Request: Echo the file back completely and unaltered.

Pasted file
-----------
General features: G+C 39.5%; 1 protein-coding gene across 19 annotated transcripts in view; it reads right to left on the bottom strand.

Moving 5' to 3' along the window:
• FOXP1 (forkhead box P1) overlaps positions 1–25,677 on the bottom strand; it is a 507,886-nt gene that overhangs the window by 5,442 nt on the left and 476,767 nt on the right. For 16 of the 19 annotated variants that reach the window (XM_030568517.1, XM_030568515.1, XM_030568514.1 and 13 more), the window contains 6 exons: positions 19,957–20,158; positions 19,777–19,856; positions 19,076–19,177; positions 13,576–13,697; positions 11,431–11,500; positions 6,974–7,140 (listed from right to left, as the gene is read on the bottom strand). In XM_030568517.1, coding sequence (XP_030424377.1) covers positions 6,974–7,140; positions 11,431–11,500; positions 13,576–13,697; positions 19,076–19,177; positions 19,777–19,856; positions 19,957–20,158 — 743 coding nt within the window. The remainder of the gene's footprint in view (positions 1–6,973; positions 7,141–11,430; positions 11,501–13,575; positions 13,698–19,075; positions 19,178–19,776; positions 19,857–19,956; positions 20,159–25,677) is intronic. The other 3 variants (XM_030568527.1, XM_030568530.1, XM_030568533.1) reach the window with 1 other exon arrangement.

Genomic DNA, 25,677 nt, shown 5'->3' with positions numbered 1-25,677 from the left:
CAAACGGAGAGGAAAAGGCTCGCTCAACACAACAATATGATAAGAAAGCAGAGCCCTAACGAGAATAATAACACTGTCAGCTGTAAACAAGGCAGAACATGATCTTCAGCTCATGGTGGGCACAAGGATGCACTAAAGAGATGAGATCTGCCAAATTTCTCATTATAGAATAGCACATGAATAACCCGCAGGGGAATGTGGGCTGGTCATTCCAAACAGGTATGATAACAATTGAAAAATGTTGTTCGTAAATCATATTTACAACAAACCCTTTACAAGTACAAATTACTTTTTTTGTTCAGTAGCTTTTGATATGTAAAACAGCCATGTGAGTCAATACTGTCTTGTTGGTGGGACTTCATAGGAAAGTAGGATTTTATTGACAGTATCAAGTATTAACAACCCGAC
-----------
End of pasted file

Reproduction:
General features: G+C 39.5%; 1 protein-coding gene across 19 annotated transcripts in view; it reads right to left on the bottom strand.

Moving 5' to 3' along the window:
• FOXP1 (forkhead box P1) overlaps positions 1–25,677 on the bottom strand; it is a 507,886-nt gene that overhangs the window by 5,442 nt on the left and 476,767 nt on the right. For 16 of the 19 annotated variants that reach the window (XM_030568517.1, XM_030568515.1, XM_030568514.1 and 13 more), the window contains 6 exons: positions 19,957–20,158; positions 19,777–19,856; positions 19,076–19,177; positions 13,576–13,697; positions 11,431–11,500; positions 6,974–7,140 (listed from right to left, as the gene is read on the bottom strand). In XM_030568517.1, coding sequence (XP_030424377.1) covers positions 6,974–7,140; positions 11,431–11,500; positions 13,576–13,697; positions 19,076–19,177; positions 19,777–19,856; positions 19,957–20,158 — 743 coding nt within the window. The remainder of the gene's footprint in view (positions 1–6,973; positions 7,141–11,430; positions 11,501–13,575; positions 13,698–19,075; positions 19,178–19,776; positions 19,857–19,956; positions 20,159–25,677) is intronic. The other 3 variants (XM_030568527.1, XM_030568530.1, XM_030568533.1) reach the window with 1 other exon arrangement.

Genomic DNA, 25,677 nt, shown 5'->3' with positions numbered 1-25,677 from the left:
CAAACGGAGAGGAAAAGGCTCGCTCAACACAACAATATGATAAGAAAGCAGAGCCCTAACGAGAATAATAACACTGTCAGCTGTAAACAAGGCAGAACATGATCTTCAGCTCATGGTGGGCACAAGGATGCACTAAAGAGATGAGATCTGCCAAATTTCTCATTATAGAATAGCACATGAATAACCCGCAGGGGAATGTGGGCTGGTCATTCCAAACAGGTATGATAACAATTGAAAAATGTTGTTCGTAAATCATATTTACAACAAACCCTTTACAAGTACAAATTACTTTTTTTGTTCAGTAGCTTTTGATATGTAAAACAGCCATGTGAGTCAATACTGTCTTGTTGGTGGGACTTCATAGGAAAGTAGGATTTTATTGACAGTATCAAGTATTAACAACCCGAC